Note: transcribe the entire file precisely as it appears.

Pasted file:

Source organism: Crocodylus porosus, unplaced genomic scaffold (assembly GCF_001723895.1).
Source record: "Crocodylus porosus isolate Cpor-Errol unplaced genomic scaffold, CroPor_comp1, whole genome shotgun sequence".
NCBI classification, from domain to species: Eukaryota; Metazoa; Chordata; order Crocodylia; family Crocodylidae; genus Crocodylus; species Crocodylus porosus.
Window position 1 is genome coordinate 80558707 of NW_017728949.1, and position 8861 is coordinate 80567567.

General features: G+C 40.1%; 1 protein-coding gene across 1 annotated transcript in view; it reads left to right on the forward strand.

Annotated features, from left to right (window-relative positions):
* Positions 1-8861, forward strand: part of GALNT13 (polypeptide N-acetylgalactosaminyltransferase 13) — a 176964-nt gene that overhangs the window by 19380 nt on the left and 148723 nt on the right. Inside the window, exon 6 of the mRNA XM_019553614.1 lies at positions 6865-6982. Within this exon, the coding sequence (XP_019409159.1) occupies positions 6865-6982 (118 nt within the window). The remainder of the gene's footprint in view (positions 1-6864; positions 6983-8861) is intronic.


Source organism: Crocodylus porosus, unplaced genomic scaffold (assembly GCF_001723895.1).
Source record: "Crocodylus porosus isolate Cpor-Errol unplaced genomic scaffold, CroPor_comp1, whole genome shotgun sequence".
NCBI classification, from domain to species: Eukaryota; Metazoa; Chordata; order Crocodylia; family Crocodylidae; genus Crocodylus; species Crocodylus porosus.
Window position 1 is genome coordinate 80558707 of NW_017728949.1, and position 8861 is coordinate 80567567.

General features: G+C 40.1%; 1 protein-coding gene across 1 annotated transcript in view; it reads left to right on the forward strand.

Annotated features, from left to right (window-relative positions):
* Positions 1-8861, forward strand: part of GALNT13 (polypeptide N-acetylgalactosaminyltransferase 13) — a 176964-nt gene that overhangs the window by 19380 nt on the left and 148723 nt on the right. Inside the window, exon 6 of the mRNA XM_019553614.1 lies at positions 6865-6982. Within this exon, the coding sequence (XP_019409159.1) occupies positions 6865-6982 (118 nt within the window). The remainder of the gene's footprint in view (positions 1-6864; positions 6983-8861) is intronic.